The Gazelles meet about once a month for what they refer to as “an experience.” In the past they’ve visited museum exhibitions, gone zip-lining, test-driven new supercar models, and taken their cars on excursions to the Western Hajar mountains that border Oman and Dubai. Some meet-ups happen on actual race tracks, and while they don’t race each other, some do race against themselves, taking a turn around the track to break their own time records. As in most aspects of their lives, when they hit the road together, the Gazelles tend to wear designer labels, a generous amount of makeup, and expensive jewelry—but the roar of the engine is what propels them. Charlotte O’Brien, who joined the Gazelles last year and commutes to Abu Dhabi for her job managing the staffing at NYU, says she feels relieved that she “can finally be around other women who love cars and driving as much as I do.” Her automotive pursuits, she’s found, lend her a sense of invisibility in a community where it can be difficult to stand out. “Even though my Porsche GT3 RS, G Wagon, and Bentley Supersports are quite obvious, I don’t necessarily drive to be seen,” she says. “I just love to drive.”
Most of the Gazelles grew up around fast cars, and like to refer to themselves as “petrolheads.” O’Brien’s mother owned a Porsche 911 when she was growing up, which everyone in her town assumed was her father’s car; her brother later became a race car driver. “My mom wishes there was such a thing [as the Gazelles] when she was my age,” O’Brien says. Eliane Amer, a former journalist, mother of three, and one of the original members of the Arabian Gazelles, had parents who owned a gas station and car repair shop in Lebanon. “I used to steal my brothers’ cars a lot and go driving everywhere,” says Amer. Now she likes to drive her Lamborghini Aventador barefoot. “When I jump into the driver’s seat and hear the sound of the engine, something changes,” Amer tells me. “It makes me want to be as aggressive as the car. After joining the Gazelles, I realized there are many more woman who feel the same way I do.”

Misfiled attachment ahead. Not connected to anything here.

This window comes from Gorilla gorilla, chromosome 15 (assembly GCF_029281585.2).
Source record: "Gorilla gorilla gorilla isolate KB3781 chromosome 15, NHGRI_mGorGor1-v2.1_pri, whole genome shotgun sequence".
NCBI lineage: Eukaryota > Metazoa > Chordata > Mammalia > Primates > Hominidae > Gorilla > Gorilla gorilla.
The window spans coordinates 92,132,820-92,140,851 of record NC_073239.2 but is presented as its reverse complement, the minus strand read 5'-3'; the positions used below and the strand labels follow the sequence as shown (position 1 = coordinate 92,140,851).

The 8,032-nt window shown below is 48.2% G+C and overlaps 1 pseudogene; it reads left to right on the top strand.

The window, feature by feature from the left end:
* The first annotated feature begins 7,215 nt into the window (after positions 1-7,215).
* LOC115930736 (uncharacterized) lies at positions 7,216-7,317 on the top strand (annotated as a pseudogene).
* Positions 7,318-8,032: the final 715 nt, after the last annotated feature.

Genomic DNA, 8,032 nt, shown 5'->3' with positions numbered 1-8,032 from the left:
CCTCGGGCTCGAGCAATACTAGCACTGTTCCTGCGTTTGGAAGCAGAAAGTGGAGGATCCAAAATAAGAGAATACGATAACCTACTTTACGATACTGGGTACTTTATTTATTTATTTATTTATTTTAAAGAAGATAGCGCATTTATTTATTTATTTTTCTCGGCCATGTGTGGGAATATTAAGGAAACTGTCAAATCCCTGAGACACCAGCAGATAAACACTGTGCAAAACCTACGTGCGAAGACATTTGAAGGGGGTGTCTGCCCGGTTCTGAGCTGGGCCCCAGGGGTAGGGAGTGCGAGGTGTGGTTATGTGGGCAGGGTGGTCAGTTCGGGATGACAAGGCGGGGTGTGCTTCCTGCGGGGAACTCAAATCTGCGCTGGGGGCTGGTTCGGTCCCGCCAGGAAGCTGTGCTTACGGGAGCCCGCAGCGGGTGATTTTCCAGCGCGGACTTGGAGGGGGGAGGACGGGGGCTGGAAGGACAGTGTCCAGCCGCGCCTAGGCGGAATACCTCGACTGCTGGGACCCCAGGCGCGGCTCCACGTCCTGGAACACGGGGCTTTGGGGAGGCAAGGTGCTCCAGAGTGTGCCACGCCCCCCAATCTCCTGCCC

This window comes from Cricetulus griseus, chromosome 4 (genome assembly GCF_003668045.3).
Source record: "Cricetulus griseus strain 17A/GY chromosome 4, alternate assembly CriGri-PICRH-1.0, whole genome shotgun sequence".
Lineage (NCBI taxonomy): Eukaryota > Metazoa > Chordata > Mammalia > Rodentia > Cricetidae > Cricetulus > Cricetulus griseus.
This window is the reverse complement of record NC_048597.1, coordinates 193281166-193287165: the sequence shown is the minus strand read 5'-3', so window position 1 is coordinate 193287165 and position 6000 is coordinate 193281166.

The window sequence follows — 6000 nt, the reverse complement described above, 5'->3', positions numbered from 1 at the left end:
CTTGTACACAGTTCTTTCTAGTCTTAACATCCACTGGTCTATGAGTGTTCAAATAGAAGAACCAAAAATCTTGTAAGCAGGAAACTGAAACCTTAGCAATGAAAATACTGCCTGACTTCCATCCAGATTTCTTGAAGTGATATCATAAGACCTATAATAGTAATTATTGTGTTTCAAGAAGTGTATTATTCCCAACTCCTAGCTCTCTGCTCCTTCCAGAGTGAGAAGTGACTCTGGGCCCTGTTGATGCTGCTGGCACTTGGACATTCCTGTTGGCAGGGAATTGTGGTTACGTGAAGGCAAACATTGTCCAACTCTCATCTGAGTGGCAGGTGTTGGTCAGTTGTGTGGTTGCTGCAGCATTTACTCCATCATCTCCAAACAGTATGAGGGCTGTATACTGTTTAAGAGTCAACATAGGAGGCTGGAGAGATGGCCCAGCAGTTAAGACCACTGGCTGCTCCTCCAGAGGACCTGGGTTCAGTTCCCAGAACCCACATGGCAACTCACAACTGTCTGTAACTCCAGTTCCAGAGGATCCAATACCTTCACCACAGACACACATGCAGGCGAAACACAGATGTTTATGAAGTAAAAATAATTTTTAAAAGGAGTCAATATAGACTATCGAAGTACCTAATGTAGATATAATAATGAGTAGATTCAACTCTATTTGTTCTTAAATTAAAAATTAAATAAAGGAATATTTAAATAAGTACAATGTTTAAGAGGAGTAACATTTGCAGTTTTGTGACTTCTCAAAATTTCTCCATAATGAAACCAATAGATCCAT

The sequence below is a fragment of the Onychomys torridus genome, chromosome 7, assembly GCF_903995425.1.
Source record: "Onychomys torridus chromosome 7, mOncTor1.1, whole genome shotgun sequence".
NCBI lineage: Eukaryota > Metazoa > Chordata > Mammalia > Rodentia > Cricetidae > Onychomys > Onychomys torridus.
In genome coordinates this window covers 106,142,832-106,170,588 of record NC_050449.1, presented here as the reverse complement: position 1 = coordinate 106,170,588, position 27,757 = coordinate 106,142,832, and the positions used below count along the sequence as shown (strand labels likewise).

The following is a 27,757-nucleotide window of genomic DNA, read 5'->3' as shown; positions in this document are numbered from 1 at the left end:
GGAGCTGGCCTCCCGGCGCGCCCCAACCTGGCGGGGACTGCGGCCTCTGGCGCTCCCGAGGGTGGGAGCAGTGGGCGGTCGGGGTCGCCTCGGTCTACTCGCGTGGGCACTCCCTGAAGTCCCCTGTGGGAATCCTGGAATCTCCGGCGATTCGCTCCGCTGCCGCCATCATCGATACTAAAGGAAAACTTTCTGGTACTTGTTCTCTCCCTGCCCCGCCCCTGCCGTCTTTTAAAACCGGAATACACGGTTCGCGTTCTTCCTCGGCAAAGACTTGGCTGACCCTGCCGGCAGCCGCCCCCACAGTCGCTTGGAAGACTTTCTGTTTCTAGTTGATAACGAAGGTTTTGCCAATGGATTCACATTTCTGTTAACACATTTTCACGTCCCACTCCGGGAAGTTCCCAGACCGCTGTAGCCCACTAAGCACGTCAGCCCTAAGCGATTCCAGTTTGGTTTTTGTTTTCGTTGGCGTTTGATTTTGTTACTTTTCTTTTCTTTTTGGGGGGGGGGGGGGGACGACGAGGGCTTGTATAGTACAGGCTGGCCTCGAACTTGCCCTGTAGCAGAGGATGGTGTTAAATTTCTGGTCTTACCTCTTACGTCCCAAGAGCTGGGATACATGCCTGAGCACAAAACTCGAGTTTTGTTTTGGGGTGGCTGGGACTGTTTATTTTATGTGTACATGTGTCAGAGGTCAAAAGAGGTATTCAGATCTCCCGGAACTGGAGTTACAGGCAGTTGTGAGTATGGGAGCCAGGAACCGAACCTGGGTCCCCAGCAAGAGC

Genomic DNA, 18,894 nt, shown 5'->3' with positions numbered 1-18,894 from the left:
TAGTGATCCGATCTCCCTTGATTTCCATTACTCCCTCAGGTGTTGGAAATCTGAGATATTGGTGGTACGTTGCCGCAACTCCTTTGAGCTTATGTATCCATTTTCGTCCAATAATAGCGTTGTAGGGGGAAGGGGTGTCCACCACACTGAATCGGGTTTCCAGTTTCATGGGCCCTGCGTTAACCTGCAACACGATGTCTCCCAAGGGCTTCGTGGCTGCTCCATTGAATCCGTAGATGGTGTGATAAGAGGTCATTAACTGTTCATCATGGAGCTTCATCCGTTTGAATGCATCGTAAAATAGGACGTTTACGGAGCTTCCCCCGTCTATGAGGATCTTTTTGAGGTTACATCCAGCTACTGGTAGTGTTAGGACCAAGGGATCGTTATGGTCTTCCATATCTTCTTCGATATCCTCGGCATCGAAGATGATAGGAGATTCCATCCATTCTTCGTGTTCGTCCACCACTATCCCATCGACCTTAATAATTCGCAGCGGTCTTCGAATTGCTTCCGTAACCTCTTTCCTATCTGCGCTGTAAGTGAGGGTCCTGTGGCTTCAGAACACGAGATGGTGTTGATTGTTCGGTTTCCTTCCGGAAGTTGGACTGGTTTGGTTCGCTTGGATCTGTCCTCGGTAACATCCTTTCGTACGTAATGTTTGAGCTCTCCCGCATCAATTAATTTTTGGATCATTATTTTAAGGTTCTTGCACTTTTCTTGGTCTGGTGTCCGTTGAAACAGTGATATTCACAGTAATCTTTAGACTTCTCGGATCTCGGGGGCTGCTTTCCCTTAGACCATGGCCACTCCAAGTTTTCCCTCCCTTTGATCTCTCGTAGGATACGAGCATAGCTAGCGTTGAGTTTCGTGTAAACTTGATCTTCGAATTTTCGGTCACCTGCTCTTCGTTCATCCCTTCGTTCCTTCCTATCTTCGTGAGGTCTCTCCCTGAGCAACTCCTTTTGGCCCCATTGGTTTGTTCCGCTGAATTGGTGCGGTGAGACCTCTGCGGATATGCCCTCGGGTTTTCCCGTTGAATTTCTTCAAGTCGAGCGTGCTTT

Day to day, most of the Gazelles don’t break out the major horsepower for their daily commute to the office or the after-school pickup line: They save that for themselves. (Amer once made the mistake of dropping her 12-year-old son off in a Rolls-Royce: “He got in the car and suddenly started yelling at me and crying because the kids at school made fun of him. I never used that car for school pickup again.”) The majority of the Gazelles say that their club has received nothing but positive reactions from their friends and family, despite the raised eyebrows of some men in the luxury car community—a few of whom have even called them out for their “sexist” women-only membership policy. The idea that they might face specific challenges as a group of women with automotive interests in the UAE rather than elsewhere in the world has not been borne out, they tell me. “Most people have a stereotypical idea that women aren’t interested in cars,” O’Brien says. “I feel like the United Arab Emirates is respectful toward women, and if this club were in the U.K. or the U.S., I think it would actually face more challenges than it does here. I think people here are more comfortable seeing female groups together.?Women here are more likely to socialize together, since there are many men-only groups.” The problem, she explains, is that no matter where you go, “women just aren’t encouraged to drive supercars.”
Most of the wealthy women’s clubs in Dubai are of the traditional type: gatherings that involve a meal, a cocktail party, and an accordant (often implicit) dress code. That’s not the Gazelles. “There are other women’s clubs in Dubai,” Sobati says, “but mostly, they just want to lunch and talk. To be honest, we get tired of lunching and wining and dining. We want action.”